A federal judge on May 30 ruled that a casino watchdog group and three Elk Grove residents can assess whether various documents were unfairly withheld from court records pertaining to Wilton Rancheria’s proposed, $400 million tribal casino-resort for Elk Grove.

The same party, led by Stand Up for California!, was last February denied a lawsuit that attempted to stop land from being placed into a federal trust for the Wilton Rancheria’s proposed casino project.

The plaintiffs most recently challenged the exclusion of documents from the administrative record, claiming that certain attachments to email messages that were otherwise included in that record were missing. They sought access to header information such as authors, recipients and transmission times of those attachments.

Cheryl Schmit, director of the Stand Up group, said that it was while her group was in court last February that they learned about those documents.

“The U.S. Department of Justice attorney made it clear that they had not included some documents in the administrative record,” she said. “So, the attorney sent a Freedom of Information Act request for those documents, and it came back that they were withholding 1,098 documents. And so, they went to a court motion to supplement the administrative records.

“It became clear to the judge that the application process was unusual, that the department had not adhered to their own regulations. (He) required them, at the very least, to produce (a) privilege log (or document that identifies what items are withheld from a civil lawsuit).”

The judge’s legal opinion on that matter reads: “Though the plaintiffs fail to make a showing to warrant supplementing the administrative record, they have made a prima facie showing of bad faith to warrant limited discovery – here, the production of a privilege log to facilitate review of the defendants’ assertion of privilege.”

It was also argued by the plaintiffs that the U.S. Department of Interior improperly “predetermined the outcome” of the tribe’s application, and that the review process was rushed. That process culminated in a decision being made just prior to the 2017 presidential administration change.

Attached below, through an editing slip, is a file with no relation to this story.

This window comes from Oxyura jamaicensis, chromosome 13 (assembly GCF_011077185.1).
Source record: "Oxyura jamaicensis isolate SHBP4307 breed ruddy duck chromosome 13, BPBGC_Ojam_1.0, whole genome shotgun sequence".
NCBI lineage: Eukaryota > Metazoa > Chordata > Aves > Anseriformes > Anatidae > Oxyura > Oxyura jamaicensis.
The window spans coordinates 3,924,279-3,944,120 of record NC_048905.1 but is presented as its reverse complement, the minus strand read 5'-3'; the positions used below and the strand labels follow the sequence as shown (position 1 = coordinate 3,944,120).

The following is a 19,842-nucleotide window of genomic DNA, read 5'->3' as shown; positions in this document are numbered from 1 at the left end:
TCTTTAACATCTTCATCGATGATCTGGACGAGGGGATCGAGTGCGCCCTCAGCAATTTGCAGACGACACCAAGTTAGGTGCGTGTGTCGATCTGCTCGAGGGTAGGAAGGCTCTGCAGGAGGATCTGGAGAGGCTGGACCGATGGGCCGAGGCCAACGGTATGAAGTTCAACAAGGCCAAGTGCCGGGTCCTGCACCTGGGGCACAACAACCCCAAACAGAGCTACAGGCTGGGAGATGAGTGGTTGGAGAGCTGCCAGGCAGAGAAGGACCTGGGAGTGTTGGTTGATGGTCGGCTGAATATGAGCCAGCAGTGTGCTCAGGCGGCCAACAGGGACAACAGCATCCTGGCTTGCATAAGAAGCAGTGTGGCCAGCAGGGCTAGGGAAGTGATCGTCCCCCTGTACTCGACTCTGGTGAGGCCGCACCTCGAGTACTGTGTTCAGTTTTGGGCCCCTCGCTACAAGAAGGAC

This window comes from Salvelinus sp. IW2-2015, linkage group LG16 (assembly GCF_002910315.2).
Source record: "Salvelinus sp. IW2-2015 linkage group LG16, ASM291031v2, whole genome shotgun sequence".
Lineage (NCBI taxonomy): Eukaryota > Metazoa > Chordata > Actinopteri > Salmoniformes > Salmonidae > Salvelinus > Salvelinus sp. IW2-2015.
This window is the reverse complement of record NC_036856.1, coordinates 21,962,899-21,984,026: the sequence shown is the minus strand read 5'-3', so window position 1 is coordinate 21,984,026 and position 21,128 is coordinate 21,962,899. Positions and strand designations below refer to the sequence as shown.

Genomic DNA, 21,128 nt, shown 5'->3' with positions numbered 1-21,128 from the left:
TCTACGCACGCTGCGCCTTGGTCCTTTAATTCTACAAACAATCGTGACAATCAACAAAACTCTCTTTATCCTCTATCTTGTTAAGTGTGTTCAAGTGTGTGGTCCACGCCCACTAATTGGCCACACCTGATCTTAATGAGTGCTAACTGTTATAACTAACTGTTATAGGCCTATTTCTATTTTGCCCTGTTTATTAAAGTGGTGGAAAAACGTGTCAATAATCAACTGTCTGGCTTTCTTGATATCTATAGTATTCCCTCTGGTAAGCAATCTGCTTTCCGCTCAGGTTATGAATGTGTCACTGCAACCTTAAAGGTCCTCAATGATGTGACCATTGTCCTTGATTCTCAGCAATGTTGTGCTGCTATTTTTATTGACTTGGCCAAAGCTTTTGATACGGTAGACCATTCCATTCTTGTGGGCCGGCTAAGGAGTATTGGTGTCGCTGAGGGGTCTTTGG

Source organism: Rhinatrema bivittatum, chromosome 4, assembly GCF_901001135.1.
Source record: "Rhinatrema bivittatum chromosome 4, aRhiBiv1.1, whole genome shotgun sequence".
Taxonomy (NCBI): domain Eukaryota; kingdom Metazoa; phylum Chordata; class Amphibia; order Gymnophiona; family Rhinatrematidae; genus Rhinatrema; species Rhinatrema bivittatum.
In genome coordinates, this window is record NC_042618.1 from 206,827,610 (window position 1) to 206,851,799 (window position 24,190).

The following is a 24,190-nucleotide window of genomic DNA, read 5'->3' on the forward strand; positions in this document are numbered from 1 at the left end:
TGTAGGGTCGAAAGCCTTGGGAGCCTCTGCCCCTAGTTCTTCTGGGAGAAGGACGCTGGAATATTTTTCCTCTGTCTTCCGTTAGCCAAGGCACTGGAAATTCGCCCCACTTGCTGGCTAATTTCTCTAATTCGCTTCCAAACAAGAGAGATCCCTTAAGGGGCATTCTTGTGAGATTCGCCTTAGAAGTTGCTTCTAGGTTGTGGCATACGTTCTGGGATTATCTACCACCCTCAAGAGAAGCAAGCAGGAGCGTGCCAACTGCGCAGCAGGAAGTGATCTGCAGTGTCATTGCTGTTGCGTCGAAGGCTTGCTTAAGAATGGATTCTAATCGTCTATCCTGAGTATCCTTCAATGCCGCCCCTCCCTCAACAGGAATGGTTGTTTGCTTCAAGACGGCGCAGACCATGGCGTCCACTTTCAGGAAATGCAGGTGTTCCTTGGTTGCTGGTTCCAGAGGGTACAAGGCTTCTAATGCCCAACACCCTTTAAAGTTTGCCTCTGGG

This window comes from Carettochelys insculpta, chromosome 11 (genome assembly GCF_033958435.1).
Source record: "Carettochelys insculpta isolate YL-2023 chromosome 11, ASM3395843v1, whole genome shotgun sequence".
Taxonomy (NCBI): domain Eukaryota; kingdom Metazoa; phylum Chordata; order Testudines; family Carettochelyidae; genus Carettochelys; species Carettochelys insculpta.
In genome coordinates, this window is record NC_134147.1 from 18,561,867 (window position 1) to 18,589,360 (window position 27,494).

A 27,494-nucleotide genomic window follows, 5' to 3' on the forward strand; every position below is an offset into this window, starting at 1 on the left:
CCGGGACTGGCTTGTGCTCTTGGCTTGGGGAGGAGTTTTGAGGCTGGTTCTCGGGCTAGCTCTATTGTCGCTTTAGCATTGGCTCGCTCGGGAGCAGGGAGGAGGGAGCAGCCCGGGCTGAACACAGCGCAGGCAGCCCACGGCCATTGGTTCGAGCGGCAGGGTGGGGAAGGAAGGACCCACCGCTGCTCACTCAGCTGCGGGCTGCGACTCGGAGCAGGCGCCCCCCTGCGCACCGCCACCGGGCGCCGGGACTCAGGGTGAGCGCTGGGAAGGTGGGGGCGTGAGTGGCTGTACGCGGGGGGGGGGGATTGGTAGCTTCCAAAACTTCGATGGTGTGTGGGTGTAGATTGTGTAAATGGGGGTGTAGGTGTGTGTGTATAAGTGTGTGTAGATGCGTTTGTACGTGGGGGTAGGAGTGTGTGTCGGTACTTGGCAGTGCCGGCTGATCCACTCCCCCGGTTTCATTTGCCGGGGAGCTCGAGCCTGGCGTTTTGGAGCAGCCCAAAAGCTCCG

Although the plaintiffs desired that the administrative record be supplemented with various documents, the judge denied that request.

The court determined that the plaintiffs failed to sufficiently show that the documents were deliberately or negligently excluded or that they provided “background information in order to determine whether the agency considered all of the relevant factors.”

Schmit responded to the judge’s decision for the plaintiffs to be allowed to view a privilege log.

“We’re just one, little step more to go,” she said. “We still got to get the information, and then see what’s there and continue with the challenges.

“We would just like to see that the Department of Interior, the Bureau of Indian Affairs practice good government policy and adhere to regulation and department guidelines when they process these applications.”

Wilton Rancheria Chairman Raymond “Chuckie” Hitchcock said that he is confident that the federal court will once again rule in favor of the tribe in its efforts to have a casino-resort built at Highway 99 and Kammerer Road.

“The federal court in Washington, D.C. has already ruled against them and in favor of the federal government and Wilton Rancheria on claims concerning the decision to place land into federal trust for the tribe,” he said. “Wilton Rancheria is confident that the federal court will again rule in our favor on the remaining claims.”